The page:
And That’s How I Ended up Developing with a Chromebook

In my previous post on laptops for developers, I shortlisted a few options.  In this one, I share the story of how I will end up developing with a Chromebook.

I almost bought a Lenovo

After mulling it over, and taking into account the feedback I received, I was quite positive I’d be buying a Lenovo X1 Carbon.

And then I saw it: an HP Spectre ultrabook that was available at Costco. Gorgeous laptop. Brilliant screen, great keyboard, good specs, premium price, but not exorbitant. It is also lightweight and slim. HP markets it as the thinnest 13″ ultrabook in the world.

I don’t care too much about thinness (self-deprecating joke not intended), but boy, that laptop is sharp looking. So I bought one with the intention of dual booting Linux on it.

Time to install Linux

I brought my HP Spectre home, did the unboxing and was very impressed by the luxurious presentation, as well as the laptop itself.

Nice presentation

HP Spectre

It was a beautiful, fast machine and I was one happy camper. For a little while at least…

Failing to install Linux on the HP Spectre

Some people, including Leo Laporte, mentioned that they couldn’t get Linux to run on this laptop. However, one or two others claimed to have had success with it.
I bought the laptop on the off chance that those folks were right. However, that approach didn’t pan out too well for me.

The HP Spectre ships with 3 USB-C ports. One used for the charger, the others as USB or Thunderbolt ports. It includes two adapters, USB-C to Ethernet and USB-C to USB 3.0, respectively.

I placed Ubuntu on a USB key (with UNetbootin) that was connected to their USB-C to USB 3.0 adapter and proceeded to boot the live version of Ubuntu 16.04. Doing so failed.

Hp Spectre Linux error

Pressing F10 gets you into the BIOS, from which I tried disabling secure boot and enabling legacy USB support. No luck. (I must remark that the BIOS options were quite limited compared to those of many laptops.)

Researching the error, I was able to determine that the issue was related to booting from a USB 3.0 device. So I tried a USB 2.0 key. Nothing. Tried to boot from an external DVD drive. Same error.

OK, let’s try something with a more recent kernel? No dice. Fedora 24? Nope.

Installing Linux like it’s 1999

Further investigation led me to find a boot parameter that would allow the live installation to start. Pressing e with the “Try live” GRUB2 line selected enabled me to add acpi=off pci=noacpi to the boot command.

This started the live session, though once it was booted there were serious issues that were probably brought on by disabling ACPI. Truth be told it was 4 am at that point, so I don’t even remember what were the specific issues, but the gist of it was that the laptop was not usable at all with Linux.

It really reminded me of all-nighters I used to do installing Linux and recompiling kernels back in the late 1990s. In all fairness, today’s Linux is fantastic and a big component at play here is how new this laptop is.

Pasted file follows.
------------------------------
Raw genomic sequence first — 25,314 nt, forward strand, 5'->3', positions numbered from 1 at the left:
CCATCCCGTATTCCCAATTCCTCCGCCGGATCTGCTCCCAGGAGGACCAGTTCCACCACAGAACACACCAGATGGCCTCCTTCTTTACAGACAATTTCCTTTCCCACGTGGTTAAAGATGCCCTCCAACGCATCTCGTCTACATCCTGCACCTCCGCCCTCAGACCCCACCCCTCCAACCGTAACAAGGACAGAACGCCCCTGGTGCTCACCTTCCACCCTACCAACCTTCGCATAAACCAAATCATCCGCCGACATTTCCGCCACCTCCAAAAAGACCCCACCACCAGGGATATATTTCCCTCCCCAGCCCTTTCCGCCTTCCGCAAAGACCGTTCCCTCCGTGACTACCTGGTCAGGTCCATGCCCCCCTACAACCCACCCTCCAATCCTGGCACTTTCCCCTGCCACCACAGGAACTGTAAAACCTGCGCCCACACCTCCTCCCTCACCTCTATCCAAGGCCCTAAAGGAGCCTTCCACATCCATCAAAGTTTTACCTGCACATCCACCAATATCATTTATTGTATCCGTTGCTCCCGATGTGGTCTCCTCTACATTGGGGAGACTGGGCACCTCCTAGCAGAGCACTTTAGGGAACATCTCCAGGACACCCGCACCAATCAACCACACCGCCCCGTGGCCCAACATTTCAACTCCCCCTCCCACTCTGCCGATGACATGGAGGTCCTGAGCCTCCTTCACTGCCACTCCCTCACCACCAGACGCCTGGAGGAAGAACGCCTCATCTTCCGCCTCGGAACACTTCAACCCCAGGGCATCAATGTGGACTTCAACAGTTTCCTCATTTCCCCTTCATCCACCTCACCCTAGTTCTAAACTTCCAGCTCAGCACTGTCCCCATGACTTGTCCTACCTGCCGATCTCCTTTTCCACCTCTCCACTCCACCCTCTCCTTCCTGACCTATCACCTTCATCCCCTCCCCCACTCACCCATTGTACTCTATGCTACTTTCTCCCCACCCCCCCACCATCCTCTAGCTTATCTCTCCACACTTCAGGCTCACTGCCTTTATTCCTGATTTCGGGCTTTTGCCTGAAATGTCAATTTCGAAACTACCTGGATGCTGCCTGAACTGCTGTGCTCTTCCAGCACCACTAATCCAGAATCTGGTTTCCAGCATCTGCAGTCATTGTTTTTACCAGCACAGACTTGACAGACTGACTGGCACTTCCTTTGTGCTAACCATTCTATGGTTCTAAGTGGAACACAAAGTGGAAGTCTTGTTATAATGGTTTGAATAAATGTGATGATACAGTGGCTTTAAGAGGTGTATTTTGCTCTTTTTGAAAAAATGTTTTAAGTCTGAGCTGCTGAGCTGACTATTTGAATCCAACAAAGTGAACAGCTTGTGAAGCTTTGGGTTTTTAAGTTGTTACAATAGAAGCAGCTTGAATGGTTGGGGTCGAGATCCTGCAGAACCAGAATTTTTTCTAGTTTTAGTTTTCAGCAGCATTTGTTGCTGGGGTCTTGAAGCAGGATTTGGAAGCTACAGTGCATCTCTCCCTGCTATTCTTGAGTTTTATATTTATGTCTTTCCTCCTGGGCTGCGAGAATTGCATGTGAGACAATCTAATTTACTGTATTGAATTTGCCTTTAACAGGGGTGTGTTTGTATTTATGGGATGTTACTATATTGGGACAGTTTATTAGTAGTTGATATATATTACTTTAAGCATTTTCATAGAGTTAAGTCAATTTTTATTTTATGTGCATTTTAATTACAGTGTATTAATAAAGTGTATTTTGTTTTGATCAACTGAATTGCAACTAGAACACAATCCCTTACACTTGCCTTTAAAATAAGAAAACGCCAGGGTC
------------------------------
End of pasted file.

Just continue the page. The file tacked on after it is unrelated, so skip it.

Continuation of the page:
I restored the laptop to its original configuration and returned it to Costco. They offer 90 day, almost no question asked, returns on electronics so I was able to promptly get a full refund without any hassle.

I felt a touch sad returning the little guy and even considered running Linux in a VM from Windows. Or perhaps even relying on the upcoming Bash within Windows. I know, I know… but that’s how much I liked it.

I almost bought a Lenovo, for the second time

With the HP Spectre out of the picture, the Lenovo X1 Carbon was tempting me again. I considered the Dell XPS 13, but the, quite honestly, stupid placement of the webcam at the bottom left side was very off putting. I also find the Lenovo keyboard to be superior to that of the Dell.

Okay, time to decide between Lenovo X1 Carbon vs X1 Yoga. The Yoga version is essentially the touch screen 2-in–1 version of the Carbon. It weighs a little more, it costs a few hundred more, and it lasts (battery wise) a little less.

I’m not huge on touch screens for laptops, so my decision was easy enough. Time to order a Lenovo X1 Carbon. Along with the MacBook Pro, I consider the Lenovo X1 Carbon to be the gold standard of developer ultrabooks.

Taking advantage of employee pricing I was able to spec out the Lenovo X1 Carbon I wanted for something like $2,300 (Canadian).

Now, that is, I fully admit, a lot of dough for a laptop. However, when you stop and consider the fact that laptops are what enable me to make a living, they end up being a very small professional investment (we are quite fortunate actually, compared to quite a few other professionals whose tools cost them tens of thousands of dollars).

I was this close to pulling the trigger on the order, but then the Lenovo site decided to malfunction. It did so multiple times, 404ing on me each and every time. I didn’t take it as a sign because I doubt that the Universe is all that concerned about my laptop choices, but it gave me enough time to reflect on my purchase.

Comparing Apples to Lenovos

I realized that, yes, I needed a portable laptop now, but I was about to spend a considerable amount of cash on a laptop without knowing what Apple would have to offer next soon enough.

Would I still buy a Lenovo X1 Carbon if a newly released MacBook Air 13″ with retina display was available today? Maybe, or maybe not.

I’ll be honest. Unless Apple screws it up, they probably have the edge, since I could triple-boot MacOS Sierra, Ubuntu, and Windows 10 on the same machine. But either way, it would be nice to make that call when the two laptops actually exist and can be compared in terms of ergonomics, price, and specs.

Apple is likely to release such a retina MacBook Air 13″ in September or October. Possibly a bit later in the year, though not likely further than the end of 2016.

A Laptop to hold me over

I began toying with the idea of acquiring a laptop to hold me over until the new Macs are out and I can make an informed decision on which laptop I want to pair to my existing MacBook Pro 15″ (which I use as a desktop).